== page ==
If you spend time understanding the science behind Roundup and glyphosate, it’s active ingredient, you soon realize that this is a safe chemical compared to many other chemicals, even ones liberally used in the home. Why is it then that so many people fear Roundup?
Probably the biggest reason is great promotion by the anti-Roundup and anti-Monsanto crowd. That is one powerful force, that brings one misleading article after another to the attention of a lot of people.
I think that another reason for this fear is our inability to understand very small and very large numbers. A recent research study found glyphosate in natural water systems and I have seen it posted by several people as proof of a real problem that needs to be feared. If these people simply understood small numbers, they would not fear the report or Roundup.
Glyphosate in Our Water
A recent study (ref 1) found that 41% of the 140 ground water samples tested in Spain contained glyphosate.
The abstract title is “Determination of glyphosate in groundwater samples using an ultrasensitive immunoassay and confirmation by on-line solid-phase extraction followed by liquid chromatography coupled to tandem mass spectrometry.”
The author of the quoted reference took the data of the study and came up with this title, “Glyphosate, despite its low mobility in soils, is capable of reaching groundwater. 41% of 140 groundwater samples from Catalonia, Spain contained high levels, technically beyond the limit of quantification.” Note the “contained high levels, technically beyond the limit of quantification”
The levels are in the ng/L range – that is not high levels.
What does “technically beyond the limit of quantification” mean? It certainly does not mean the levels were too high to measure – you simply dilute the sample. And if the levels were so low they could not be detected – then they are certainly not high levels.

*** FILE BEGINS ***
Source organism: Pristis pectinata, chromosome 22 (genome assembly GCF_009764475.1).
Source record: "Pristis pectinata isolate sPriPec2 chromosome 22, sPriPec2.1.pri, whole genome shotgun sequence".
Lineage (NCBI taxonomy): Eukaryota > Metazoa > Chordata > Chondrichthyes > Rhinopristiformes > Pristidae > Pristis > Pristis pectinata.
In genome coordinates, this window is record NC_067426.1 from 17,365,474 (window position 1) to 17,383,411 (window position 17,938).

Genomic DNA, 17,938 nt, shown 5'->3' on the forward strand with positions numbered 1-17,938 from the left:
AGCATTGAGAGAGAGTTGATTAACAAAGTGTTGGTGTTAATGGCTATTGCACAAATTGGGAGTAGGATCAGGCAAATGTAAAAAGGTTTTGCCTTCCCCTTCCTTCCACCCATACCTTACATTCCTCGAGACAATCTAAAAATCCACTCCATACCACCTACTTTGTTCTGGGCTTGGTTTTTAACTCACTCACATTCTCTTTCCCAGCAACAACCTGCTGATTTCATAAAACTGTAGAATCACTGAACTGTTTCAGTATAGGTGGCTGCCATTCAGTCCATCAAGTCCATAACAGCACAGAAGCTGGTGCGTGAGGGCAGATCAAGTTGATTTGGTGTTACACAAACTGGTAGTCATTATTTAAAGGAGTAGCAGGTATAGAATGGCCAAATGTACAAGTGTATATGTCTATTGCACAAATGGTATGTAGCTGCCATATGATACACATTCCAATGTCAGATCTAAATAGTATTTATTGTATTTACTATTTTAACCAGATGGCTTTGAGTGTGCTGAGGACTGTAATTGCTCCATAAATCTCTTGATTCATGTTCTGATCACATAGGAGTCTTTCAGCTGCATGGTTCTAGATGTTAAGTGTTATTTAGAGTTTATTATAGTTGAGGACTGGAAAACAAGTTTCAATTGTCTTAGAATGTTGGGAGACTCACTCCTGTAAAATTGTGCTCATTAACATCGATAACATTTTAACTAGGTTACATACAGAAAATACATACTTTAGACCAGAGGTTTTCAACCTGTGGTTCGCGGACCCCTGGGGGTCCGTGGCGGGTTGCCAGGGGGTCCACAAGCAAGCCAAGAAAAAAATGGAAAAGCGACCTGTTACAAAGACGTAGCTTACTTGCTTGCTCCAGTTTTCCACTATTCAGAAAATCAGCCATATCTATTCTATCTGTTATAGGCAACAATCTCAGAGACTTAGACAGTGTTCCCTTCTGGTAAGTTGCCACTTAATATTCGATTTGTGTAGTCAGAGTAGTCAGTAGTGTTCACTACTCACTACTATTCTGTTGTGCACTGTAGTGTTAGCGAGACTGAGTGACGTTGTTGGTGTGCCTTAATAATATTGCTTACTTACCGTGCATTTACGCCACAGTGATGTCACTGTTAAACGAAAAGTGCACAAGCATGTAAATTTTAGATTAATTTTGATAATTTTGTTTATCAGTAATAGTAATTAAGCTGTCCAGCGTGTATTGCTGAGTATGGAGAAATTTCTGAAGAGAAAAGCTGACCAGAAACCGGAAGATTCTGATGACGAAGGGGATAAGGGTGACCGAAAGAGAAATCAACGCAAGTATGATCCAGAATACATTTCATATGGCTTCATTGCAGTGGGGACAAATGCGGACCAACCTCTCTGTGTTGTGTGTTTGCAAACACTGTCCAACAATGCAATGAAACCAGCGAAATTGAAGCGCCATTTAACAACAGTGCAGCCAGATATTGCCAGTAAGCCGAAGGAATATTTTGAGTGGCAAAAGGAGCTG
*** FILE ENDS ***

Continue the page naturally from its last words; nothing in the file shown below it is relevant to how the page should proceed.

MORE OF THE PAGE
More gobbledygook to help convince people of the terrors of glyphosate.
They did find glyphosate in 41% of the samples. That means 59% had no glyphosate – a much more positive way to report things.
I don’t have the actual paper, only the abstract, but that is enough for this discussion. I’ll assume the work was well done, and the data is accurate.
Understanding Small Numbers
The average glyphosate in the 41% of positive samples, was 200 ng/L. A number like 200 sounds like a lot and we humans really can’t visualize a ng (nano-gram), so this seems like a lot. But how much is it?
200 ng/L = 0.000,000,2 g/L
You might know that a gram is about the weight of a paperclip, but that does not really help to understand this number because it is so small.
“The EPA Allowable Daily Intake (ADI) for glyphosate is set at 1,750 µg (1.75 mg) per kg of body weight. The EU ADI is just 0.3 mg per kg body weight.” (ref 2). I’ll go with an average of 1mg/Kg.
The daily safe intake for someone weighing 70 Kg (150 pounds) is 70 mg. If you were drinking the average contaminated water in Spain you would need to drink 350,000 L before you would reach this safe level. Or putting it in terms everyone understands – 1,000,000 bottles of good Canadian beer. And that is the daily allowance.
What About The Water?
The above calculation is informative, but I left out one very important detail. Water is also toxic. I found an MSDS (material safety data sheet) (ref 3) showing an LD50 of >90 mL/Kg for water.
The 70 Kg person discussed above would have a 50% chance of dying after drinking just 6.3 L of water. They would almost certainly be dead long before they could drink the 350,000 L of glyphosate-laced water from Spain.
Interesting, probably only to a biochemist, is the fact that water would never kill you. By drinking water your body would get its sodium/potassium levels out of wack and that kills you. The water itself is not toxic.
- Glyphosate is capable of reaching groundwater; http://www.greenmedinfo.com/article/glyphosate-despite-its-low-mobility-soils-capable-reaching-groundwater-41-140-groundwater
- Glyphosate Levels in Breakfast Foods: What is safe?; http://www.anh-usa.org/glyphosate-breakfast-report/
- MSDS for Water; https://www.ch.ntu.edu.tw/~genchem99/msds/exp26/water.pdf
- Photo Source; Aqua Mechanical (photo modified)